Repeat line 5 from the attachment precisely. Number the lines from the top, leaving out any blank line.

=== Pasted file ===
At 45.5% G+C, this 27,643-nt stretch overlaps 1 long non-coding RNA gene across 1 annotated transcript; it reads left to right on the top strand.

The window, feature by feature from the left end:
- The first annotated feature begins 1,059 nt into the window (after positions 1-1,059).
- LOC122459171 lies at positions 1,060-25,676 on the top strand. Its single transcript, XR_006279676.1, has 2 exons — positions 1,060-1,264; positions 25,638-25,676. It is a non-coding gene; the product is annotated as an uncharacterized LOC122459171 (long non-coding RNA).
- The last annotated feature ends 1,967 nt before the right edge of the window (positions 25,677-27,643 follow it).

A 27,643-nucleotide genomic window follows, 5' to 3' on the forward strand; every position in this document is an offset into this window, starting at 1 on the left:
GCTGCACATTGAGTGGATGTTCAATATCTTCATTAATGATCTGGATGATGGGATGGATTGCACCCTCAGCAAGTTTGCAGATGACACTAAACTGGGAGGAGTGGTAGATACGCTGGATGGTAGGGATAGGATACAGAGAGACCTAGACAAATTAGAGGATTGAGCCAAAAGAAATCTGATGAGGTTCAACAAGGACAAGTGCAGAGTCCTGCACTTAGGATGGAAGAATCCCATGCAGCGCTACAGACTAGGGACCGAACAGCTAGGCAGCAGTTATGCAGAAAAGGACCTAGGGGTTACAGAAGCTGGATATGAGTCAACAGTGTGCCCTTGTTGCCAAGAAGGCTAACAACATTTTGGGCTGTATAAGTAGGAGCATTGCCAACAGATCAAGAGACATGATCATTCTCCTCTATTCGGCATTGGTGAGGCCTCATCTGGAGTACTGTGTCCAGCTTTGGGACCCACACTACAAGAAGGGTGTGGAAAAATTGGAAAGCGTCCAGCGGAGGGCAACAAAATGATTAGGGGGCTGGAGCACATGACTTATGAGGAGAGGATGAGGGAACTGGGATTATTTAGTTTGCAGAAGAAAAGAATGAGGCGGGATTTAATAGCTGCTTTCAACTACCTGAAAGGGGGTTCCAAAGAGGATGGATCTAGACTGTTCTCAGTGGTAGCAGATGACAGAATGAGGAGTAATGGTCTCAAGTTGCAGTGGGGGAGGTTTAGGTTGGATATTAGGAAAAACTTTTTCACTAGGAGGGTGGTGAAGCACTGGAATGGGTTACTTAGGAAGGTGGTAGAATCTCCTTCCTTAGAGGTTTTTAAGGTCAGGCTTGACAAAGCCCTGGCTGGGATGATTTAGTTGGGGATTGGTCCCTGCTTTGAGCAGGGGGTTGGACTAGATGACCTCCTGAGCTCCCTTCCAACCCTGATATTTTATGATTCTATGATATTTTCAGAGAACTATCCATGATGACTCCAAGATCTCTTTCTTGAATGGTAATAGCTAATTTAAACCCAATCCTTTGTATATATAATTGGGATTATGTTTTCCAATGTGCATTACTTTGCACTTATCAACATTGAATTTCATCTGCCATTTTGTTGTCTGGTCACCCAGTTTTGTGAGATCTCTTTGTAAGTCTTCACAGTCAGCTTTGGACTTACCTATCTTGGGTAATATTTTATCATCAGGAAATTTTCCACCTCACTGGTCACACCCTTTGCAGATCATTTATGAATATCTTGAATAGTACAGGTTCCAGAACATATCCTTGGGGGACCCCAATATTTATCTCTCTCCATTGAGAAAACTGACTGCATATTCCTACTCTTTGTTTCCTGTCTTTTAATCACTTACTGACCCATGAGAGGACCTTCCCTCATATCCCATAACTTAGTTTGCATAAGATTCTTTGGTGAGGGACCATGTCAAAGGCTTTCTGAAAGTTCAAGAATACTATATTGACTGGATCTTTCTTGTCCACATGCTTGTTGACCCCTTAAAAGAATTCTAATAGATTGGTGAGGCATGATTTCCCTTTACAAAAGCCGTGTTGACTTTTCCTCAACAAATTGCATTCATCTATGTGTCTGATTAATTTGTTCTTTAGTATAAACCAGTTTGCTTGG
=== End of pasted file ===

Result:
- The last annotated feature ends 1,967 nt before the right edge of the window (positions 25,677-27,643 follow it).